Some PBMs own and operate pharmacies and specialty pharmacies that allow them to steer patients to pharmacies that will further increase their profits, a practice known as patient steering. For example, PBMs offer to purchase a pharmacy, and then deny the pharmacy’s credentials and declare them out of network when they refuse. The PBM then notifies patients their pharmacies are no longer in-network, and offers them alternatives that are owned by the PBM. Such practices deny patients the right to choose their providers and are blatantly anti competitive.

PBMs Are Crushing Small And Independent Pharmacies

PBMs also engage in anticompetitive practices that make it exceedingly difficult to operate independent chains and community pharmacies, undermining access to medication in the communities they serve. In San Francisco, Mission Wellness Center, a small woman-owned HIV pharmacy located in a predominantly Latino district, recently won a $3.6 million settlement from CVS-affiliated PBM, CVS Caremark, after the PBM underpaid them.

PBMs frequently underpay small pharmacies to the point where the pharmacies lose money by filling a prescription. For example, an anti-rejection medication needed for transplant patients is being reimbursed at $140.85 below the cost of acquisition. An antipsychotic monthly injectable medication is being reimbursed at a $219.37 loss. These losses don’t include the pharmacists’ time and other costs associated with filling a prescription. No pharmacy can dispense medication if it means losing money.

PBMs’ administrative fee collection and vendor contracting entity fees have increased exponentially — from nearly zero in 2018 to greater than 1.7 billion in 2022. These fees are becoming a greater and greater share of profits for the PBM industry, and they choke small and independent pharmacies that are already operating at lower margins.

PBMs Are Going Unregulated in California

PBMs have become a major focus of regulation in recent years, with the FTC investigating anticompetitive practices in the industry and multiple bipartisan efforts moving through Congress. PBMs are staffing up their teams of lobbyists to navigate the heightened scrutiny.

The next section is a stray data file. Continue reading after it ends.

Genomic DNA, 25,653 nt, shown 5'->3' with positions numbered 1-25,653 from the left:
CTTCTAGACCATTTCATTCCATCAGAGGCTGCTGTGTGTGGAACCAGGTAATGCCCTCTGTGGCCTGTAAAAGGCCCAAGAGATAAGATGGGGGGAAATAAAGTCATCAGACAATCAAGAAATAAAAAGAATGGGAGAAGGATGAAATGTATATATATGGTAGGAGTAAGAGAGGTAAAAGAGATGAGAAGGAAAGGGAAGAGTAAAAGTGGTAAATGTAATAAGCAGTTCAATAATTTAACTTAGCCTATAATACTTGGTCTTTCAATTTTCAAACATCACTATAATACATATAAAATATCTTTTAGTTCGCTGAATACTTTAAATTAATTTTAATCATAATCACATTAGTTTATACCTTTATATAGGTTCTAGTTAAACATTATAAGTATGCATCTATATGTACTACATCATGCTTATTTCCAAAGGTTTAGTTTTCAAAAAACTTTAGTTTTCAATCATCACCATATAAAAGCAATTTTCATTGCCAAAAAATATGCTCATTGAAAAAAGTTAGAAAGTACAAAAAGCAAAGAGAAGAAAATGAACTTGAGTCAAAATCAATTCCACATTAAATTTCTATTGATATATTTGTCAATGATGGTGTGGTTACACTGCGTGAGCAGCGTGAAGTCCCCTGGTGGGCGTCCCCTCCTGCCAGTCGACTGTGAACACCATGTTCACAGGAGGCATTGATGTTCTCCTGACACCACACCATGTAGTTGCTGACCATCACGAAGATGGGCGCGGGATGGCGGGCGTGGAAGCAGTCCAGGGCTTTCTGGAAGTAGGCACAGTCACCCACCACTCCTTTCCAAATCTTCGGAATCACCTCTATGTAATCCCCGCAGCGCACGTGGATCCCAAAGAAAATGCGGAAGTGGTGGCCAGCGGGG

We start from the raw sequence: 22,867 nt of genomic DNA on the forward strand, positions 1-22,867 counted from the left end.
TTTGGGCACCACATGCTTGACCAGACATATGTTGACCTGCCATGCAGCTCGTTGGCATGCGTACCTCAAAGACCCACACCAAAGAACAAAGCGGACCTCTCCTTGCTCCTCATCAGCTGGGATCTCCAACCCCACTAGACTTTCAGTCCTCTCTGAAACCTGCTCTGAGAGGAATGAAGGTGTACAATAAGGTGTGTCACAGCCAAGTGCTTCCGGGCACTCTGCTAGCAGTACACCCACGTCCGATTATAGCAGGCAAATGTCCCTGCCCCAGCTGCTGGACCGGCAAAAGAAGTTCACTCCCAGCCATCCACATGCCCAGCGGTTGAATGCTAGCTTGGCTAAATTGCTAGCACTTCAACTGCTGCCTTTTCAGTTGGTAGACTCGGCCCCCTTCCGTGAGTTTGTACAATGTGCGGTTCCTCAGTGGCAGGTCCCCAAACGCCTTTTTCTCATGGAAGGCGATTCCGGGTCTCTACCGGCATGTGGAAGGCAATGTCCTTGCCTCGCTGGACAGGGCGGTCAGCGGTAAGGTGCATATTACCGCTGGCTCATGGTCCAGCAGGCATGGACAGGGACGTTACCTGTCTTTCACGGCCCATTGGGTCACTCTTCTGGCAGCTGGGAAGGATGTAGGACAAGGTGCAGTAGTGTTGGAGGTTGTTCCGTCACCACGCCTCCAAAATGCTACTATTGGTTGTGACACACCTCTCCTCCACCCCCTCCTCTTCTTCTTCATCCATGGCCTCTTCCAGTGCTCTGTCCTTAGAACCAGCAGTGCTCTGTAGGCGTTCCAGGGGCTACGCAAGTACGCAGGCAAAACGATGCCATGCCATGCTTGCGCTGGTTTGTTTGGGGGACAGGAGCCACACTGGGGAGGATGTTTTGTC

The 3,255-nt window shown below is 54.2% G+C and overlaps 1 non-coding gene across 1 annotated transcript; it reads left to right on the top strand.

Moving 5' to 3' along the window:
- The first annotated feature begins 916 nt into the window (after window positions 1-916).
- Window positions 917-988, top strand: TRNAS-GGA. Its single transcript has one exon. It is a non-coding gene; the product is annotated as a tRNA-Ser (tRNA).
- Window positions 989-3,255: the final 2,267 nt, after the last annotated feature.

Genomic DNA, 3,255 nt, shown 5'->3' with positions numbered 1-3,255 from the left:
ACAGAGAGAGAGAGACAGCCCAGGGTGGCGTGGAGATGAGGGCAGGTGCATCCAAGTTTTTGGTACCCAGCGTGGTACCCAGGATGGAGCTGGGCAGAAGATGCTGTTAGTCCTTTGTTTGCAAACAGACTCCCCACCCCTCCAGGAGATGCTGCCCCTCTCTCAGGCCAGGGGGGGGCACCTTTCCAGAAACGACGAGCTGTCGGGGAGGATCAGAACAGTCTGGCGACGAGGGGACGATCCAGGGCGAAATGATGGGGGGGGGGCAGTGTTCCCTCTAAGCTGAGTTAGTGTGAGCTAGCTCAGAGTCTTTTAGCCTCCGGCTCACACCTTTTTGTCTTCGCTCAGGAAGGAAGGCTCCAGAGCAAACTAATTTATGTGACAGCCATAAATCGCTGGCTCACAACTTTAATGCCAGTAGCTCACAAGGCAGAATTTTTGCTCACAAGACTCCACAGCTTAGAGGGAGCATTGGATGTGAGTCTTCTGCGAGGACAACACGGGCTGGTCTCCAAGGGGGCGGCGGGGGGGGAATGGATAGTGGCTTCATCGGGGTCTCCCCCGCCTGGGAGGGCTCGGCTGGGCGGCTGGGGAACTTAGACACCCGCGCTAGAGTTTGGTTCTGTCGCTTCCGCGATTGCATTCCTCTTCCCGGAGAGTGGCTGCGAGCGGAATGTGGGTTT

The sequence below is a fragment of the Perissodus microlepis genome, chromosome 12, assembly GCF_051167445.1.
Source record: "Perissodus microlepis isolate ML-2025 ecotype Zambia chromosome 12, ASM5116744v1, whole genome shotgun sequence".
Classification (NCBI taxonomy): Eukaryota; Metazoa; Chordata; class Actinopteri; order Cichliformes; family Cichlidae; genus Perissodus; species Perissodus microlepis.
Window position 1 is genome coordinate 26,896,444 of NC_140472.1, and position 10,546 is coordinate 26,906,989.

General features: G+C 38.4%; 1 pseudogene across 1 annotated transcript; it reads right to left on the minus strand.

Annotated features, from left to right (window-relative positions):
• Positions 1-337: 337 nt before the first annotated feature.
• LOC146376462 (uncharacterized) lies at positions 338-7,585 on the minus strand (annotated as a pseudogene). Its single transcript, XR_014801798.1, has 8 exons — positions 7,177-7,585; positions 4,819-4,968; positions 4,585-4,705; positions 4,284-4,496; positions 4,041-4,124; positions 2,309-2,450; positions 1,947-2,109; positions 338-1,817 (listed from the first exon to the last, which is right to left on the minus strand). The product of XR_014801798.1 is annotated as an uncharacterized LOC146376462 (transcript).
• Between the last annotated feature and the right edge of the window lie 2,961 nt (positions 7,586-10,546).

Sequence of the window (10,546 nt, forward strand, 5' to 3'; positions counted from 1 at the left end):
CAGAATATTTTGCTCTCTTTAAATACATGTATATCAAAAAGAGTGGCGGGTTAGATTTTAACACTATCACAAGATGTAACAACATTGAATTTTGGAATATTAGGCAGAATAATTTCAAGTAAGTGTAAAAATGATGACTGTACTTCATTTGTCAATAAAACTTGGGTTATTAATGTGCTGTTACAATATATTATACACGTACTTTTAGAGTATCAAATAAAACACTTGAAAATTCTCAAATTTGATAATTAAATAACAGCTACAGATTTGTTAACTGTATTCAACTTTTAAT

States across the country have taken action to combat the growing challenge presented by PBMs, with Michigan and Florida enacting recent landmark packages. Fifteen states ban spread pricing, while California does not. 

One challenge is the lack of a clear regulator for PBMs. 25 states PBMs to be licensed by state boards, but California requires a less stringent form of registration. 

SB 966 Reins In PBM Abuses

SB 966 requires that all PBMs be licensed and disclose basic information regarding their business practices to the licensing entity. In addition, SB 966 enacts other pro-consumer requirements and prohibitions:

  • Requires all PBMs to be licensed through the State Board of Pharmacy
  • Prohibits steering patients to affiliated pharmacies and instead allows patients to choose which in-network pharmacy best meets their needs.
  • Prohibits spread pricing, where PBMs charge a plan more for a drug than it pays a pharmacy.
  • Requires that the PBM pass through all negotiated drug rebates to the payers or patients.
  • Outlaws making any untrue, deceptive, or misleading statements.
  • Prohibits PBMs from negotiating exclusive arrangements with manufacturers for drugs, devices, or other products.
  • Limits how fees may be charged and requires transparency in fees.

SB 966 is sponsored by the California Pharmacist Association.